Kadokawa Games’ Root Film, like its spiritual precursor Root Letter, is set in and around Shimane Prefecture in Japan. This is an area full of beautiful scenery, rich cultural traditions and strong connections with Japanese mythology.
In the second part of protagonist Yagumo’s story, you visit the town of Tsuwano as Yagumo and his friends scout out potential locations for the TV drama they will soon be shooting. So let’s take a look at some of the real-life sights of the area that you’ll see in the game!
Tsuwano is a small town in the southwest corner of Shimane Prefecture. It’s fairly remote in location and surrounded by hills, and is often described as the “little Kyoto of San-In,” a reference which a character makes in Root Film.
It’s about 200km from Shimane’s capital Matsue, and takes three to four hours to reach by road from the capital — if you go by public transport it can take as long as four or five hours. Positioned as it is in the southwest corner of Shimane Prefecture, it is often mistaken as being part of Yamaguchi Prefecture, and tourists visiting Yamaguchi often stop by Tsuwano as part of their travels.
In Root Film, Yagumo and company arrive in Tsuwano just in time to witness the Heron Dance or Sagimai, a traditional dance that originated in Kyoto but which has been maintained in its most authentic form in Tsuwano. In many other regions — including Kyoto — the dance died out, and so Tsuwano became the main place where the knowledge and traditions of this dance persisted.
In reality, the Heron Dance represents a mating ritual between a male and a female heron and acts as a metaphor for the passion between separated lovers; two main dancers represent the herons, while other dancers twirl batons and play drums and bells around them. Traditionally, all the participants in the mating dance are male — perhaps due to the fact that the heron costumes, made of paulownia wood, weigh upwards of 15 kilograms each.
The Heron Dance is typically performed as part of the Hoshiai Festival in Tsuwano, a take on the traditional Tanabata festivals held throughout Japan. In Root Film, we see the festival procession proceed from its starting point at Yasaka Shrine, past the Yoshinaga Rice Shop and onwards into the streets of the town.
Yoshinaga Rice Shop is a real place that is particularly famous for its ponds that are filled with koi carp — indeed, many visitors to the shop go to feed the carp rather than to buy the products from the store, and the store’s owners are more than happy to cater to these people. According to TripAdvisor, you can pay the equivalent of about a dollar to get a bag of crackers with which to feed the koi.
It is popular to keep koi carp in Tsuwano for a few reasons: firstly, the quality of the water from local springs is very good, and secondly, there’s a traditional, practical reason. In the Edo period (late 16th century to early 17th century), a local lord named Naomori Sakazaki introduced the region’s iconic network of aqueducts, and koi carp were supposedly introduced to these in order to counter mosquito infestations.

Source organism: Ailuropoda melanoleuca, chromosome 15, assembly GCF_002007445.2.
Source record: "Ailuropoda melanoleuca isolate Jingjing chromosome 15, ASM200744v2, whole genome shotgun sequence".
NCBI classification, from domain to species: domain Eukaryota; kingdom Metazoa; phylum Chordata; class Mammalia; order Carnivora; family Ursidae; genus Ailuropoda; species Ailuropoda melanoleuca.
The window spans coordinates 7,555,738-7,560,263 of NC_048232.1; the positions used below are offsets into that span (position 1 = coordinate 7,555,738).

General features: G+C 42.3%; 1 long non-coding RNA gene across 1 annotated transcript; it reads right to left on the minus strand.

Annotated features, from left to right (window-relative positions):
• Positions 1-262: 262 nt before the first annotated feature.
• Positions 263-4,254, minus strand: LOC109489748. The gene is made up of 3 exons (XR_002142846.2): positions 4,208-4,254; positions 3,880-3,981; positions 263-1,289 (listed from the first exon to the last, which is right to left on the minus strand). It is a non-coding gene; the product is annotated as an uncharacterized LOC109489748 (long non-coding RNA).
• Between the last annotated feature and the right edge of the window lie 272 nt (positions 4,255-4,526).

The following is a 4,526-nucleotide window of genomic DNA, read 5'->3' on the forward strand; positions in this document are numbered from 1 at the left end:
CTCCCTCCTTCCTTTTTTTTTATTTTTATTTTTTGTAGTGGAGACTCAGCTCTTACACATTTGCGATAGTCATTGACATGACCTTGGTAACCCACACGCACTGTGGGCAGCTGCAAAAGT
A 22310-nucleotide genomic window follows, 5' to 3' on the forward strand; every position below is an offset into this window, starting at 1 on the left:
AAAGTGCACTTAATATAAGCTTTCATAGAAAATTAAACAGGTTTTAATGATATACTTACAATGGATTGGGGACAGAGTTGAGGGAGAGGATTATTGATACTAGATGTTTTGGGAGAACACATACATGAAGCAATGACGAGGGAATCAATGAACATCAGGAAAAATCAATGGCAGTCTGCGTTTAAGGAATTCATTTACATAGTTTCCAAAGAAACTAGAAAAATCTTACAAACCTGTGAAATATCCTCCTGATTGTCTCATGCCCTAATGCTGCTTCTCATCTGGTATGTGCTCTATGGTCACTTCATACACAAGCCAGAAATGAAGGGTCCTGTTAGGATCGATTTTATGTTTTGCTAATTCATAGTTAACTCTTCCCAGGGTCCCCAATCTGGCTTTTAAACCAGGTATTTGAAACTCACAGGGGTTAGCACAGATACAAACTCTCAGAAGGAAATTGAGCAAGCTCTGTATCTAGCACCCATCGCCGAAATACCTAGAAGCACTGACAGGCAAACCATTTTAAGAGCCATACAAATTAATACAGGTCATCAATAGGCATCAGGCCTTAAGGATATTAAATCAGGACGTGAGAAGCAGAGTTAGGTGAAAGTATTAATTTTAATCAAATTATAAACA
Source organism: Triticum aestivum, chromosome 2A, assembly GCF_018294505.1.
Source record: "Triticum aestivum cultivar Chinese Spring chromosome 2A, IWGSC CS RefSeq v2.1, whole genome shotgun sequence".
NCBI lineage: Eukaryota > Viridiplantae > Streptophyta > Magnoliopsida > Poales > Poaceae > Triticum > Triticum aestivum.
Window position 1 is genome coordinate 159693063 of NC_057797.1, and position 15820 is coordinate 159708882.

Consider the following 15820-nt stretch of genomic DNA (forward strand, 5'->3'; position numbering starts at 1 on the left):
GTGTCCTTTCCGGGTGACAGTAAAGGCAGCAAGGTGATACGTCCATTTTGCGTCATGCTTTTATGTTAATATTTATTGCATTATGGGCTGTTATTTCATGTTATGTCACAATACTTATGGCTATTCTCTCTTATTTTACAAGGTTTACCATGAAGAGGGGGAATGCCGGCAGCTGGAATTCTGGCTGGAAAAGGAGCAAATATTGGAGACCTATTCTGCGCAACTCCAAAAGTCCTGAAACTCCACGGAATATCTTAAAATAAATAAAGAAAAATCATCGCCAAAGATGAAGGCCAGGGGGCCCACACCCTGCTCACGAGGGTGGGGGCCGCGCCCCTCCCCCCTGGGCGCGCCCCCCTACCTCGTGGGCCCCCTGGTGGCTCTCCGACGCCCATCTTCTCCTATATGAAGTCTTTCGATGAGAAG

Today, the mosquitoes are perhaps less of an issue than they were several centuries ago, but many Tsuwano residents still keep koi carp in their gardens simply as a pastime, or part of their overall landscaping efforts.
Tourism can be hungry work, so naturally you’ll want to stop and eat at some point. And a popular place to do so that is also featured in Root Film is Minoya, a café near the station that specialises in Japanese-style sweets, but which also sells set meals, cakes, lunches and noodles. As a popular tourist destination, Minoya even has an English menu so those of us who haven’t brushed up on our kanji lately can know what’s worth ordering.
Tsuwano is particularly known for its chestnuts, so it’s no surprise to see Yagumo’s assistant Magari and actress Amakata following up their set meal lunch at Minoya with a chestnut-based dessert… and some other things besides, much to the dismay of Yagumo’s wallet.
Finally, one of the most interesting parts of Tsuwano from a historical and tourism perspective is the existence of the “Hundred Views Map” — a series of a hundred sketches of the region, recorded in 1845 by local lord Satonaru Kurimoto. The images were intended to document the sights and customs of the region at the time they were drawn, and many tourists to Tsuwano use them as something of a tour guide, comparing Kurimoto’s hundred views with their modern equivalents.
The best starting place to find out about the Hundred Views Map and Tsuwano’s history in general is the local Japanese Heritage Centre, which, of course, also appears in Root Film. The Centre offers guidebooks and videos to take you through the places depicted in the Hundred Views Map, and highlights the fact that Tsuwano, on the whole, has seemingly made a distinct effort to try and keep things as traditional and “authentic” as possible — something to be celebrated in this day and age, for sure!
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